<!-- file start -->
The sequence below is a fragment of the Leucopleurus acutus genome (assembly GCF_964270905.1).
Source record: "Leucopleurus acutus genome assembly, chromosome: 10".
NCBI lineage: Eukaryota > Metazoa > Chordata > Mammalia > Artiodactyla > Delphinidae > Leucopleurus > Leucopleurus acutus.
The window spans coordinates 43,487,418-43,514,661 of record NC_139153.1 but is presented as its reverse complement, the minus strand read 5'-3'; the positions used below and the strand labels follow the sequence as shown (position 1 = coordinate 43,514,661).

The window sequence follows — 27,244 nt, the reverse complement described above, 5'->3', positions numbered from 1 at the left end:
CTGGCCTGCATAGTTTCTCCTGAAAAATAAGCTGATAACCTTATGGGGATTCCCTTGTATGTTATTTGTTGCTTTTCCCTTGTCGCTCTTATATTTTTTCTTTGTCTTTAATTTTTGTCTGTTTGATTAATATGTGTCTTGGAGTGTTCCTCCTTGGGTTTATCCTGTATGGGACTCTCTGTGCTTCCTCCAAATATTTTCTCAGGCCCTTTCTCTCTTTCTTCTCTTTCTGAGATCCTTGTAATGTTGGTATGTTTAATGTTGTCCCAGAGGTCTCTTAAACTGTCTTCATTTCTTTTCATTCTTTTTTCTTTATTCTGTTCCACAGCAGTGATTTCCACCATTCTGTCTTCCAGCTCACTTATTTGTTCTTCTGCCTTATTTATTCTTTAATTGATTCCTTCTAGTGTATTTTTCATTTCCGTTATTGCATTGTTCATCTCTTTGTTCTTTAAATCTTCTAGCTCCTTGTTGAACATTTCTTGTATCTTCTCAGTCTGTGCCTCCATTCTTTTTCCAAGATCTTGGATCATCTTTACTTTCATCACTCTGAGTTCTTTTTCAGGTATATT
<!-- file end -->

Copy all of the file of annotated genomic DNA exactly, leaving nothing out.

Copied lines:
The sequence below is a fragment of the Leucopleurus acutus genome (assembly GCF_964270905.1).
Source record: "Leucopleurus acutus genome assembly, chromosome: 10".
NCBI lineage: Eukaryota > Metazoa > Chordata > Mammalia > Artiodactyla > Delphinidae > Leucopleurus > Leucopleurus acutus.
The window spans coordinates 43,487,418-43,514,661 of record NC_139153.1 but is presented as its reverse complement, the minus strand read 5'-3'; the positions used below and the strand labels follow the sequence as shown (position 1 = coordinate 43,514,661).

The window sequence follows — 27,244 nt, the reverse complement described above, 5'->3', positions numbered from 1 at the left end:
CTGGCCTGCATAGTTTCTCCTGAAAAATAAGCTGATAACCTTATGGGGATTCCCTTGTATGTTATTTGTTGCTTTTCCCTTGTCGCTCTTATATTTTTTCTTTGTCTTTAATTTTTGTCTGTTTGATTAATATGTGTCTTGGAGTGTTCCTCCTTGGGTTTATCCTGTATGGGACTCTCTGTGCTTCCTCCAAATATTTTCTCAGGCCCTTTCTCTCTTTCTTCTCTTTCTGAGATCCTTGTAATGTTGGTATGTTTAATGTTGTCCCAGAGGTCTCTTAAACTGTCTTCATTTCTTTTCATTCTTTTTTCTTTATTCTGTTCCACAGCAGTGATTTCCACCATTCTGTCTTCCAGCTCACTTATTTGTTCTTCTGCCTTATTTATTCTTTAATTGATTCCTTCTAGTGTATTTTTCATTTCCGTTATTGCATTGTTCATCTCTTTGTTCTTTAAATCTTCTAGCTCCTTGTTGAACATTTCTTGTATCTTCTCAGTCTGTGCCTCCATTCTTTTTCCAAGATCTTGGATCATCTTTACTTTCATCACTCTGAGTTCTTTTTCAGGTATATT